Kimani, $6.25, ISBN 978-0-373-86293-1
Contemporary Romance, 2013
Passionate Premiere could have been interesting. It features a hero, Guy Boudreaux, who despite being black and sports dreadlocks, manage to make a successful splash as the new James Bond. The heroine, Dahlia Marrow, is an actress determined to secure funding and produce the movie of her dreams despite meeting resistances from the bigwigs in Hollywood due to her sex and skin color. They meet when he’s hired to star in the lead of her movie, and sparks fly on set.
Both characters are intelligent, confident, successful, and passionate. Under any other circumstances, they are well-matched both inside and outside the bedroom. So what happened?
Well, it’s the same problem that blankets too many books published recently under the Kimani imprint: an absence of compelling plot or any reason to keep me turning the pages. There is some predictable “Is there another woman?” drama late in this story, which isn’t anything interesting to begin with. but for the most part it’s just two dull perfect characters striking a pose. These characters are amazing, they are surrounded by equally amazing friends that are almost their clones, and there is no suspense because it’s so obvious that these pretty and perfect people will never fail at anything they do.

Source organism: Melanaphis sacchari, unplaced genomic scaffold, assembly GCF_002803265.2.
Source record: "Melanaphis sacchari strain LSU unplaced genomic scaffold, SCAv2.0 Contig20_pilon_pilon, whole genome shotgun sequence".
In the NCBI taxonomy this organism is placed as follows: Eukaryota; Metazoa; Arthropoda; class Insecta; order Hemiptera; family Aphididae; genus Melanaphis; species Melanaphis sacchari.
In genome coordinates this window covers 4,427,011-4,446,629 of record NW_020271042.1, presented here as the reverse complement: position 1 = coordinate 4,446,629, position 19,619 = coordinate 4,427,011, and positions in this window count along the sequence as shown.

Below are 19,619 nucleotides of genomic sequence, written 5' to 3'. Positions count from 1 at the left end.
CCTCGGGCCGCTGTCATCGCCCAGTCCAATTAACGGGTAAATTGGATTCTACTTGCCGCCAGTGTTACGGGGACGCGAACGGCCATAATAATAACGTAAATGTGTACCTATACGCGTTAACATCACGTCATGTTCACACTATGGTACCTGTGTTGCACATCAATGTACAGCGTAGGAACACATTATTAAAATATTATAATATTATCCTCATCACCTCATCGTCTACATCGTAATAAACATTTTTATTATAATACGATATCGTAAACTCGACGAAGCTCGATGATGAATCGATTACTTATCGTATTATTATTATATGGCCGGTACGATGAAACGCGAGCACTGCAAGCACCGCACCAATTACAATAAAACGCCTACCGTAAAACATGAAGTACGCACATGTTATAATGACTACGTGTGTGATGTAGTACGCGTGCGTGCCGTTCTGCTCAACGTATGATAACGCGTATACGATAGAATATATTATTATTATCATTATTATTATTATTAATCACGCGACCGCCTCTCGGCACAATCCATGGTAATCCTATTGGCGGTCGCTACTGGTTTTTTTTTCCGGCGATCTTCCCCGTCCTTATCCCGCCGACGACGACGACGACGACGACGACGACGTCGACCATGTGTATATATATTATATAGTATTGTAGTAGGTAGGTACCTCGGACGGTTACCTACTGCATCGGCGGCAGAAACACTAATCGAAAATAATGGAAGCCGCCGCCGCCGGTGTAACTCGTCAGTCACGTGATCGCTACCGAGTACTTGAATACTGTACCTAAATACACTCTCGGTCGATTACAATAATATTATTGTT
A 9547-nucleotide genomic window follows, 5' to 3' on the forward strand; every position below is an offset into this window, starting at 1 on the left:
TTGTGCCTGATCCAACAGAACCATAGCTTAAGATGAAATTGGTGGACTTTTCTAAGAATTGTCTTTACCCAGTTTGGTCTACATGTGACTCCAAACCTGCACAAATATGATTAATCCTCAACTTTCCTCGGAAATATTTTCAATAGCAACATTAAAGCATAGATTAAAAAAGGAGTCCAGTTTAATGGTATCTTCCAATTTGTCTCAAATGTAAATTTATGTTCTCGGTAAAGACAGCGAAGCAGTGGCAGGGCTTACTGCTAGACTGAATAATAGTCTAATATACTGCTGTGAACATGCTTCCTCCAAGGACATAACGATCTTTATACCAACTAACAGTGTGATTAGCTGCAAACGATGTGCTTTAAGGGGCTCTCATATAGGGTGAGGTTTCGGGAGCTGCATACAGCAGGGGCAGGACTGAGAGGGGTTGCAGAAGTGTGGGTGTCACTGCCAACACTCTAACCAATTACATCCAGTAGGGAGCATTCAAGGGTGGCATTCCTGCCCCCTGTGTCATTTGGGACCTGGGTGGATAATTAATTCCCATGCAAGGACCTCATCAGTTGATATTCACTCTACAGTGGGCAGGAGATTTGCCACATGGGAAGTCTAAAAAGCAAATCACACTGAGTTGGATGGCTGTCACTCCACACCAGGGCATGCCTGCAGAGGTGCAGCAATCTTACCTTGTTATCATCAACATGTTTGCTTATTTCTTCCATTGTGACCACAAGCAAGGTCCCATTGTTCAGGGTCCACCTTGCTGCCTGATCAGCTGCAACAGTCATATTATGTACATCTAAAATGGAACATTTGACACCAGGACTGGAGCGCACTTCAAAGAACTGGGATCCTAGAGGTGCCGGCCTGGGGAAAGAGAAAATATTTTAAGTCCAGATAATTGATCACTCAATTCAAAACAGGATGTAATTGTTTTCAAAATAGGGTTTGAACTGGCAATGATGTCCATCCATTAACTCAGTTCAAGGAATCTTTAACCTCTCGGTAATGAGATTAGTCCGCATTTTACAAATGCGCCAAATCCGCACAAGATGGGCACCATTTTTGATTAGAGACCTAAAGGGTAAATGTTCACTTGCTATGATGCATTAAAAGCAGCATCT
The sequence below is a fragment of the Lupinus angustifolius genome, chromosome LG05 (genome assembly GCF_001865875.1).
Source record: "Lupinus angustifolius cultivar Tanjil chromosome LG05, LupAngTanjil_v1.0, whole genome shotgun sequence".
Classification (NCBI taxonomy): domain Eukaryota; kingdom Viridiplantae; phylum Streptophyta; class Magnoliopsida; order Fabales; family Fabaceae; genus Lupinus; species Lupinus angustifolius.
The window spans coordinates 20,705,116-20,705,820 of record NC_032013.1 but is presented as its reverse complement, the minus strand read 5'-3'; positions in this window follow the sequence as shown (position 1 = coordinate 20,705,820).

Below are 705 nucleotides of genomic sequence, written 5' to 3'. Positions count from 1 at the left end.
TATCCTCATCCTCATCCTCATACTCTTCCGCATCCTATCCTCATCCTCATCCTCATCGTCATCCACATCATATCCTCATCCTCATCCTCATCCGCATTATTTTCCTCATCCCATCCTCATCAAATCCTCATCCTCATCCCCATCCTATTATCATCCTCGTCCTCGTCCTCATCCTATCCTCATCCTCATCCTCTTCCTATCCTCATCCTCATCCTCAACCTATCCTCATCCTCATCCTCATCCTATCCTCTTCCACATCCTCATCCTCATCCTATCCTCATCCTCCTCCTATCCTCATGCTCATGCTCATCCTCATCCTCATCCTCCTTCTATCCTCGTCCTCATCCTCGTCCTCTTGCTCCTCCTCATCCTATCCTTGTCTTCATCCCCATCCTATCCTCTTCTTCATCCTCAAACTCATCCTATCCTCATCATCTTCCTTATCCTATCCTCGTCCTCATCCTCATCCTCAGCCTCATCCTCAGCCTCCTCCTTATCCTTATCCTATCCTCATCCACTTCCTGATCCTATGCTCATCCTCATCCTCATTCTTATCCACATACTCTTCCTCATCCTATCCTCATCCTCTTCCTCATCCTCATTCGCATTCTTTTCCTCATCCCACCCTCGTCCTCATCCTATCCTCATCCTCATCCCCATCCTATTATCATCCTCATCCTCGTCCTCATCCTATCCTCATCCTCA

Still, the author presents a more realistic picture of Hollywood than most romances that make that place the setting for the story. Sure, it’s a rosy and sometimes idealized version of Hollywood, and Dahlia occasionally becomes the “only nice girl in Hollywood” stereotype, but on the whole, the setting feels plausible instead of something created from the fantasy of someone who only watched movies from the 1940s.
Alas, at the end of the day, the story in Passionate Premiere is too colorless for its own good. Ah well. Some credible emotional drama could have really shaken things up a bit.